Covid-19 eats into West Asia remittances’ pie
Jameel Basha, 36, is in a dilemma—should he return to India or not? He has been working as an office assistant in a construction company in Saudi Arabia since 2017, earning the equivalent of Rs 45,000 a month.
His work prospects are now uncertain because of the turbulence caused by the dual shock of the covid-19 pandemic and the plunge in oil prices, the mainstay of the West Asian country’s revenue. “My employer hasn’t paid us for the past three months. I am unsure whether I will be sacked,” Basha said by phone from Dammam.
Sustaining himself in Dammam and sending money home to repay a Rs 8 lakh personal loan, is now a challenge. “I came to work here only because salaries are so low in India. If I return home, there is no guarantee I will get work,” he said.
Basha’s predicament is similar to nearly 10 million Indians, a vast majority of them unskilled or semi-skilled workers, in Saudi Arabia and the wider Gulf region. Workers like them sent $83 billion back to India in 2019 as remittances to support families, a vital source of income for countries like India.
Demand for oil has all but dried up as nations shut borders and enforced lockdowns, sending prices plummeting and dealing a blow to West Asian economies, which are dependent in varying degrees on oil revenues. According to the International Monetary Fund, the Middle East and Central Asia region is projected to record minus 2.8% growth in 2020.
India’s envoy to the UAE till last September, Navdeep Suri, said “there is no question in my mind that the Indian business community and blue collar workers will be impacted”.
India estimates that about 70% of the 10 million Indians in this region are blue-collar workers, with the remainder in white collar jobs. Indian blue collar workers, especially from Rajasthan and Uttar Pradesh, are competing with Nepalis, Pakistanis and Bangladeshis working as mechanics, plumbers, janitors and drivers besides as helps in restaurants and small businesses.
Talmiz Ahmed, a former Indian ambassador to Oman and Saudi Arabia, expressed doubts whether all those who registered would actually return. “Some of those who have registered will be those who have finished their contracts and are wanting to come home,” he said. There could be some people who want to send their dependents back. And then there could be those who have lost jobs, Ahmed said.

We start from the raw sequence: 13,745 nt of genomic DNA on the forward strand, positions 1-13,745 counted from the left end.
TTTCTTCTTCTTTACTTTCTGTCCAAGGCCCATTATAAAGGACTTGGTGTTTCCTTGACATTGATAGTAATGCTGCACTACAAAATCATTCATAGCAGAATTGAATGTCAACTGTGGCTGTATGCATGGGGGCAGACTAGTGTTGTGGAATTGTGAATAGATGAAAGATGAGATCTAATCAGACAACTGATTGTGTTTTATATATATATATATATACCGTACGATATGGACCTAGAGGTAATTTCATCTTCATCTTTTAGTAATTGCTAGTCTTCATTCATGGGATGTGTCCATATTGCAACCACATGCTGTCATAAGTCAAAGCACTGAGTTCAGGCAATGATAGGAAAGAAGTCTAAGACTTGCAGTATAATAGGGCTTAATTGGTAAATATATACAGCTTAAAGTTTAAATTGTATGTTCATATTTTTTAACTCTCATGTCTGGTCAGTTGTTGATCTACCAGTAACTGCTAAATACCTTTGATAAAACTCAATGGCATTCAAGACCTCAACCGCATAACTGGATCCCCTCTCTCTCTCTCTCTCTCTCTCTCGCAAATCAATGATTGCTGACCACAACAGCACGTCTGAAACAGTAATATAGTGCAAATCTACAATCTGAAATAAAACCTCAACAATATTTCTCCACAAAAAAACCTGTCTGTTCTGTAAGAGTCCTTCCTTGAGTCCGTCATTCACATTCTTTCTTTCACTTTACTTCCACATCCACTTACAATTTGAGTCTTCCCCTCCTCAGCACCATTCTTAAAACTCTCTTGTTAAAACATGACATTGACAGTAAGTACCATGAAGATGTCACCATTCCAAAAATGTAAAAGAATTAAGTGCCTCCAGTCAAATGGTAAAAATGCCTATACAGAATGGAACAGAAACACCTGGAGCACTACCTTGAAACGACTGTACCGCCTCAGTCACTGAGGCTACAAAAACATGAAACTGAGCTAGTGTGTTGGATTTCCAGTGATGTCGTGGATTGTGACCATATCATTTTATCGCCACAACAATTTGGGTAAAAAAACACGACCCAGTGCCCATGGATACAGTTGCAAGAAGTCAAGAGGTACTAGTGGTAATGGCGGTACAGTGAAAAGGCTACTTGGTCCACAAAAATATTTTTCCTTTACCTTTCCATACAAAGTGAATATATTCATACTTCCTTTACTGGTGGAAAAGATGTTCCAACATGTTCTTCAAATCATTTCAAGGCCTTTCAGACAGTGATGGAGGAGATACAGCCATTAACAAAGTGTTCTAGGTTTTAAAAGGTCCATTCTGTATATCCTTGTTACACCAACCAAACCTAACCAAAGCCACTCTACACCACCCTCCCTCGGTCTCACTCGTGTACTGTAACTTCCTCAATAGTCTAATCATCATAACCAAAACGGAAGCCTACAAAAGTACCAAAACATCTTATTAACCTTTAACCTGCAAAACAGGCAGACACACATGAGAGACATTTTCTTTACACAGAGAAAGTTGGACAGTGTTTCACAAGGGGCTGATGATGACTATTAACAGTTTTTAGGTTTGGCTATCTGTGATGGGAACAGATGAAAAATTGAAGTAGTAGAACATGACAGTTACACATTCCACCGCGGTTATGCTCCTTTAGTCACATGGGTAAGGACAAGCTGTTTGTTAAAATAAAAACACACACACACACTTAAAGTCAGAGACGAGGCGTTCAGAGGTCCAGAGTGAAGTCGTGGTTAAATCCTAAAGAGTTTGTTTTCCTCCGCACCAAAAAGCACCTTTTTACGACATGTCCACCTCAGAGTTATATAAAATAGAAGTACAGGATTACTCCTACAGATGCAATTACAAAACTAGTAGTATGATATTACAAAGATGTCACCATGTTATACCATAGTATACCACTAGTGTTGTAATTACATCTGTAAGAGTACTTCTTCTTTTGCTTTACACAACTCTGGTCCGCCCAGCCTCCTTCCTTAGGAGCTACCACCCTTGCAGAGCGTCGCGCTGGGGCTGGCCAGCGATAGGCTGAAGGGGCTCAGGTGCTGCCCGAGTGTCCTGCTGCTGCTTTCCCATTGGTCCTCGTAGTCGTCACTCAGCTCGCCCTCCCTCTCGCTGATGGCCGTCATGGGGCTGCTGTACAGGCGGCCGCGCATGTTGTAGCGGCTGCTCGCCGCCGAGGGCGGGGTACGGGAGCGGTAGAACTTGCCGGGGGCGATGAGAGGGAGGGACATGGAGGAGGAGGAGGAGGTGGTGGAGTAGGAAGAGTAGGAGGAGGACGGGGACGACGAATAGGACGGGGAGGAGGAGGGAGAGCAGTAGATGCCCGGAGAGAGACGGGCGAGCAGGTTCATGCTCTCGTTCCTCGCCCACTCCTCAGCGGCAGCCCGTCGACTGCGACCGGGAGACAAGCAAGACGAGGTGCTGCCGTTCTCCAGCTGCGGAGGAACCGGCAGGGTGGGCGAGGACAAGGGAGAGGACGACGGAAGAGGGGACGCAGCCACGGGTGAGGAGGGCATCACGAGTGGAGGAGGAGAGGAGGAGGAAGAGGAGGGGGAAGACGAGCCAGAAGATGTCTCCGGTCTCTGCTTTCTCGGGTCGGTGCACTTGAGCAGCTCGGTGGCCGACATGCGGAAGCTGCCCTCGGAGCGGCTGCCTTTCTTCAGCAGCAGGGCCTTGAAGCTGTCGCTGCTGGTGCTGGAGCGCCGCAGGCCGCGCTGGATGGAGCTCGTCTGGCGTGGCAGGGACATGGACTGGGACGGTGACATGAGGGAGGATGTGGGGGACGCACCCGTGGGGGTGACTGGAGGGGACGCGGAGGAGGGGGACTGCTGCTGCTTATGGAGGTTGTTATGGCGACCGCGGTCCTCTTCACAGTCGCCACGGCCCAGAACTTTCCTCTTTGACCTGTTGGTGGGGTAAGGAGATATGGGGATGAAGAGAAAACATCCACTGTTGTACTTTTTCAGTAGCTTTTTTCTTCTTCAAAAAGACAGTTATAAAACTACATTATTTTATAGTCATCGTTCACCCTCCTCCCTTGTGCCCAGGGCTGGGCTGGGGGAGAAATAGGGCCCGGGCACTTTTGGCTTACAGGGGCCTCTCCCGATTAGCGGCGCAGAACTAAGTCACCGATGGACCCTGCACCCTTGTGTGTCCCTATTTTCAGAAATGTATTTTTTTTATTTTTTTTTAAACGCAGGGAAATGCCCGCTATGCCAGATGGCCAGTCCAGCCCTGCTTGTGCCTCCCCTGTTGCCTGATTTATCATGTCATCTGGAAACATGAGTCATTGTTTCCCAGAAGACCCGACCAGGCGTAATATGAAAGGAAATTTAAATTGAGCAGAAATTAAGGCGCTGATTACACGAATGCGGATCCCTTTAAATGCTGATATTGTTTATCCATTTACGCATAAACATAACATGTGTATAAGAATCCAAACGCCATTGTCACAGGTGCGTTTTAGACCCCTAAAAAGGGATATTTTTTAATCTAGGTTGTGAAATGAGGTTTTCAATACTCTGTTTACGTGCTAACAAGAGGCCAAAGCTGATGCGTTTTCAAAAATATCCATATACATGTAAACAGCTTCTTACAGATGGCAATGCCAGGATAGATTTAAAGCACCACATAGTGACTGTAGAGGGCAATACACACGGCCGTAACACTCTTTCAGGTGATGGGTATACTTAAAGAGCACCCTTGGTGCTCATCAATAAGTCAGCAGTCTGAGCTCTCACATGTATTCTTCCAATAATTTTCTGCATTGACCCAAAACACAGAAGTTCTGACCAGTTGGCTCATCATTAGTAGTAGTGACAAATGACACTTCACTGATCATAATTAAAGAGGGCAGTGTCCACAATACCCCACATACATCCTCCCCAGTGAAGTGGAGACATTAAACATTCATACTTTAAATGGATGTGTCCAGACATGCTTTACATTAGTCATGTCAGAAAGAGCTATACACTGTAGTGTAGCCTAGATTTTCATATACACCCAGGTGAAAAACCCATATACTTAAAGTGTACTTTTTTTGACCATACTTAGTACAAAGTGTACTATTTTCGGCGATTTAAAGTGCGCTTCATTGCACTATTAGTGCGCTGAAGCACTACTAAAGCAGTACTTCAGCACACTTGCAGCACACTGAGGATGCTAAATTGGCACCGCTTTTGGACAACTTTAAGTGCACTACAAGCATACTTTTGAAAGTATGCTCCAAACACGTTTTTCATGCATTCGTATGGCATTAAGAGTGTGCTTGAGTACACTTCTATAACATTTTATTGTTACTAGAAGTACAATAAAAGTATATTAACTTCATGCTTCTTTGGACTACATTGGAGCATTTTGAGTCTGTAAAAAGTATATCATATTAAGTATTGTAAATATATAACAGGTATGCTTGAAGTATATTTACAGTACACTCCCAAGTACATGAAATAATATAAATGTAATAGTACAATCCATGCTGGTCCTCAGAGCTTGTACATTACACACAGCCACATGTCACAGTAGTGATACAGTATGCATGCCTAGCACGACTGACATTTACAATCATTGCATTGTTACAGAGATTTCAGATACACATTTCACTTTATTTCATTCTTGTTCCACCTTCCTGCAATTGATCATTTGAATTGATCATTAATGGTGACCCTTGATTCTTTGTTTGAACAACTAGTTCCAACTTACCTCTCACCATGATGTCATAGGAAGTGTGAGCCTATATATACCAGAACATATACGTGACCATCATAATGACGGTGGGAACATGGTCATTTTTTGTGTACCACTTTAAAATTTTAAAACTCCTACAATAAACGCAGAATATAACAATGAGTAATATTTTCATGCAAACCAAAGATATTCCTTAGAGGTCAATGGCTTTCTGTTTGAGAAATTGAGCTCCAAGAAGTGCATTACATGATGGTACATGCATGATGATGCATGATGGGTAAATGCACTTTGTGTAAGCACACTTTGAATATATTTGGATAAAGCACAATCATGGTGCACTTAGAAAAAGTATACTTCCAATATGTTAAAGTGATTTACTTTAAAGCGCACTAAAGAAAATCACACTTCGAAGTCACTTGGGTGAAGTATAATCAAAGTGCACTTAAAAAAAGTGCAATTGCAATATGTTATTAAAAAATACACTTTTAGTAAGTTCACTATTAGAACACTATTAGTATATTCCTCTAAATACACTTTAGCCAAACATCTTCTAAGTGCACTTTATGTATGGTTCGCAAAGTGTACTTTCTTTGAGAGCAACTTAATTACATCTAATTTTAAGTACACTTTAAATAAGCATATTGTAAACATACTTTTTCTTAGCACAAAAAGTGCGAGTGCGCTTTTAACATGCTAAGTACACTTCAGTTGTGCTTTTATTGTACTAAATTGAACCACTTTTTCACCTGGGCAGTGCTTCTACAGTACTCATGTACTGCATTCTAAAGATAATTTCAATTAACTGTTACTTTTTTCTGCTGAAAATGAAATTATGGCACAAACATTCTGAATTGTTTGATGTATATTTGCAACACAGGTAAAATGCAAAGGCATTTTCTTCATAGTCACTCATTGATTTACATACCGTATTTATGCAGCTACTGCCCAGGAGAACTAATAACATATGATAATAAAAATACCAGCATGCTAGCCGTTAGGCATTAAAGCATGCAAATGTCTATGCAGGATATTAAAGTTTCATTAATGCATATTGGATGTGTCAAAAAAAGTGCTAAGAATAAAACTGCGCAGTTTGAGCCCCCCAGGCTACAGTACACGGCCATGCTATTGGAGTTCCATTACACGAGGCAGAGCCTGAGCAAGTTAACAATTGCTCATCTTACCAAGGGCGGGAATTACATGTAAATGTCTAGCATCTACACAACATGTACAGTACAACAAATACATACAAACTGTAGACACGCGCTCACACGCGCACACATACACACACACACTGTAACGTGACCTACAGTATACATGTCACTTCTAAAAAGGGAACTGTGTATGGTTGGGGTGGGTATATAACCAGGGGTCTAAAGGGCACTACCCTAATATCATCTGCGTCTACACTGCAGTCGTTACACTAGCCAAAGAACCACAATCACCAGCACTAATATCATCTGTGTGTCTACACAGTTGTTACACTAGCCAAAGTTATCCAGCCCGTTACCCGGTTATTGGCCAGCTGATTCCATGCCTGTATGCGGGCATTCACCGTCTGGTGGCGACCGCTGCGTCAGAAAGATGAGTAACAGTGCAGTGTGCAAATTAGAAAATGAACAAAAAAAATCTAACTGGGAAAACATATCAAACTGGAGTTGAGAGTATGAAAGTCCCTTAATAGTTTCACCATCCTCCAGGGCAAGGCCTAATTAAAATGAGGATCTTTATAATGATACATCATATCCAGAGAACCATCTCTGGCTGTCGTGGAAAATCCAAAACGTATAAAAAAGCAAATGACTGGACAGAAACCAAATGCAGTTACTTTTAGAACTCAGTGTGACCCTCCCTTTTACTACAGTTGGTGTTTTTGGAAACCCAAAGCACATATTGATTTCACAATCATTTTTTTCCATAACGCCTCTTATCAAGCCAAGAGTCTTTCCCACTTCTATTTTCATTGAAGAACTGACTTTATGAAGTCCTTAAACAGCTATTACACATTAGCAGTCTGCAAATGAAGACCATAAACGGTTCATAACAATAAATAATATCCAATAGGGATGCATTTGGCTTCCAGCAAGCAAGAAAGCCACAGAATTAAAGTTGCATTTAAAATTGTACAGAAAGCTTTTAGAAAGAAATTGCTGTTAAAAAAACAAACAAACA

Recalling the 2007-08 financial crisis, Ahmed said only about 200,000 Indians of an estimated 6 million finally returned from the region.
Acknowledging that the current crisis is different, Ahmed however predicted a revival of the region’s economies in about a year’s time. “This is not going to be the situation permanently,” he said.
Economist Indira Rajaraman pointed out that the return of several thousands of migrants from the Gulf would have a huge impact on India in socio-economic terms. “If there are 300,000-400,000 returnees, the government will have to record who are those with symptoms who would need to be quarantined, and keep in touch with others to see whether they develop symptoms or not. They would have to do contact tracing on a much bigger scale. It is a big burden on the states; especially for states like Uttar Pradesh and Bihar,” she said.
For 32-year-old taxi driver Ahmed Qasim in Kuwait, returning home is the only option as the current crisis has meant going jobless for many days in April. “I am using the money that I was supposed to send to my family back home. I am now worried how my family will meet their daily needs,” Qasim, who hails from Tamil Nadu, said by phone from Kuwait.
According to Ahmed, a back of the envelope calculation suggests that Indian migrants in the Gulf from the five southern states support approximately 40 million Indians back home. But thanks to the pandemic and decline in oil prices, remittances are expected to decline by 23% in 2020 to $64 billion, the sharpest fall in recent history, according to a World Bank report.